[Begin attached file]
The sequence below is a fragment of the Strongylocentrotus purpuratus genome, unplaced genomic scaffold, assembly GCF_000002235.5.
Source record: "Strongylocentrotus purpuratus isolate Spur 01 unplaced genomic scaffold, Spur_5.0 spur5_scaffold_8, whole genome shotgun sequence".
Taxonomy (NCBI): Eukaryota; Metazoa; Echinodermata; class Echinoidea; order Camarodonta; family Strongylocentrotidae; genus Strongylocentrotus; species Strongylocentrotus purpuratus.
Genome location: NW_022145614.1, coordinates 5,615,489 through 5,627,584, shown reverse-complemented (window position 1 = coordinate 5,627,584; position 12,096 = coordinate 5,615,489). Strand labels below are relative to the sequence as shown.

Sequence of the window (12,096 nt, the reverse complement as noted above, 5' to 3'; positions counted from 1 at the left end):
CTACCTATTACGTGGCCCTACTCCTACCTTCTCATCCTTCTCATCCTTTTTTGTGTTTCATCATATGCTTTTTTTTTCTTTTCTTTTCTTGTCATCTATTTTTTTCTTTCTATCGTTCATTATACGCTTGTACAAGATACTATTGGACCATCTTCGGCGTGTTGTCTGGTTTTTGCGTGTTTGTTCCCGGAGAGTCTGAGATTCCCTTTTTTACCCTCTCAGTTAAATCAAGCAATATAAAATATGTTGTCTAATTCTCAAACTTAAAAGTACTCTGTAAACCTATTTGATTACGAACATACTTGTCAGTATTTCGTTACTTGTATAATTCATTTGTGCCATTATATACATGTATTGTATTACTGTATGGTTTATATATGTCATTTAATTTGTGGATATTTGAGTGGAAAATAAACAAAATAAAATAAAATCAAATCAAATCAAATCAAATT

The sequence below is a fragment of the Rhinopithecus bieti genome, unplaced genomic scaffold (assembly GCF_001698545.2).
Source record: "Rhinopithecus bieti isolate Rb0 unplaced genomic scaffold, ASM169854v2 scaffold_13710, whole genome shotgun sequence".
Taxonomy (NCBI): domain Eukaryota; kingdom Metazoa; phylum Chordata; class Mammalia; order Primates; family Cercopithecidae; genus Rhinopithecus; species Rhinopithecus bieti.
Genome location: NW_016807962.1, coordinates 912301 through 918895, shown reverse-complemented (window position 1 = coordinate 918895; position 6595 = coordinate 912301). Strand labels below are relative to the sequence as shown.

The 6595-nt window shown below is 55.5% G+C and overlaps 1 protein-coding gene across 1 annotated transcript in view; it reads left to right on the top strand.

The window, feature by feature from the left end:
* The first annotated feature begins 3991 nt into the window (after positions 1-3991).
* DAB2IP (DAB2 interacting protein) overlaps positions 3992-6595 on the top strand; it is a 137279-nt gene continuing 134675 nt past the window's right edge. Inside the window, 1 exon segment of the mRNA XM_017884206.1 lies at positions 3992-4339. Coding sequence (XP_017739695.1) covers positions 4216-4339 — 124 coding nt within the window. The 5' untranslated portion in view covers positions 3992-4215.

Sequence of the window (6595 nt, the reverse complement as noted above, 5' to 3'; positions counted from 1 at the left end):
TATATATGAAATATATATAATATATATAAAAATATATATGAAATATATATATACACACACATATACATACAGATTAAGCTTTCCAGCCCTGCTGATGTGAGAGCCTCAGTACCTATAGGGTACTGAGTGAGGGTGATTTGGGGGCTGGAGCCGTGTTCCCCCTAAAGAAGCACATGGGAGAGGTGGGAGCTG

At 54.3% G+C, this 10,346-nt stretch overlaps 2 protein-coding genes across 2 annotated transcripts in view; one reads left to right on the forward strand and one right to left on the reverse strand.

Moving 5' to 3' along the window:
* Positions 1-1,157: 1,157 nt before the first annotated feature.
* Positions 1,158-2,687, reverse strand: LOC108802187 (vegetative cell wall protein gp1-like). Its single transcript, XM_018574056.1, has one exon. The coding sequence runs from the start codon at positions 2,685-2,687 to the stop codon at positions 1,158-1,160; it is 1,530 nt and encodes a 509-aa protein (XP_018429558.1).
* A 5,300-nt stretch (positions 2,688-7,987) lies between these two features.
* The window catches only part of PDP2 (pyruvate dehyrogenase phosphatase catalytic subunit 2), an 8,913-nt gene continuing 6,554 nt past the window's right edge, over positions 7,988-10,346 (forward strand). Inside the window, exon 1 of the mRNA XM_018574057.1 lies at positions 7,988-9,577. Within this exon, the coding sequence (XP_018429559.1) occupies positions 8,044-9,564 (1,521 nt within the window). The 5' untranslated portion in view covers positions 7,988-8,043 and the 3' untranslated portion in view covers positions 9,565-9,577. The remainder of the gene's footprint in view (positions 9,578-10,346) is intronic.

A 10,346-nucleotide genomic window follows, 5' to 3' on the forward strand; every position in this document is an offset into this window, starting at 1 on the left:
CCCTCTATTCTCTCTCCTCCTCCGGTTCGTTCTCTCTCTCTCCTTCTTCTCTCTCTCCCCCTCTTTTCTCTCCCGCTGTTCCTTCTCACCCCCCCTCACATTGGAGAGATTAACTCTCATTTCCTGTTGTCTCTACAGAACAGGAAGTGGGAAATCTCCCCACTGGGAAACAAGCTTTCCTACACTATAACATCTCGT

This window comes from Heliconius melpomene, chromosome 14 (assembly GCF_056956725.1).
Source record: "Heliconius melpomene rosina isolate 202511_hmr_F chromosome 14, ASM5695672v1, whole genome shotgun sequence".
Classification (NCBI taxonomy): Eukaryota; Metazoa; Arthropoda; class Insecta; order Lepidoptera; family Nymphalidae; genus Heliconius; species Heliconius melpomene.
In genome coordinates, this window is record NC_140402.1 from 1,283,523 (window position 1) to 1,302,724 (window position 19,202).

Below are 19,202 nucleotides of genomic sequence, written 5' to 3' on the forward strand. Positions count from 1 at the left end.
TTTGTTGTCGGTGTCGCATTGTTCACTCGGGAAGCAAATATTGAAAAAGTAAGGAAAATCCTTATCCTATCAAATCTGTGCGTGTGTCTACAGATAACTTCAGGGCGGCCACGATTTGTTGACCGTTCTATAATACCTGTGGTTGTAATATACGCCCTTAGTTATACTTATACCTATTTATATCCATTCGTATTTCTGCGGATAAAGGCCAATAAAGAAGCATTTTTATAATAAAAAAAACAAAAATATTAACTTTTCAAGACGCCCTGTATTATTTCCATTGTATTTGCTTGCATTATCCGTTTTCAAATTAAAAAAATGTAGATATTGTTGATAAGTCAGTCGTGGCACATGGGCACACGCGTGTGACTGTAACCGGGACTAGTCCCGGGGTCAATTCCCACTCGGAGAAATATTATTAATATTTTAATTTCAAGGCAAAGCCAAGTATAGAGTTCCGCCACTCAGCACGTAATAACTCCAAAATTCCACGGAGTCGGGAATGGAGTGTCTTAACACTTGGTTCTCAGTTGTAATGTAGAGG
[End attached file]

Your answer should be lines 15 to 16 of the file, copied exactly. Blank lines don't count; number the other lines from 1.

Sequence of the window (6595 nt, the reverse complement as noted above, 5' to 3'; positions counted from 1 at the left end):
TATATATGAAATATATATAATATATATAAAAATATATATGAAATATATATATACACACACATATACATACAGATTAAGCTTTCCAGCCCTGCTGATGTGAGAGCCTCAGTACCTATAGGGTACTGAGTGAGGGTGATTTGGGGGCTGGAGCCGTGTTCCCCCTAAAGAAGCACATGGGAGAGGTGGGAGCTG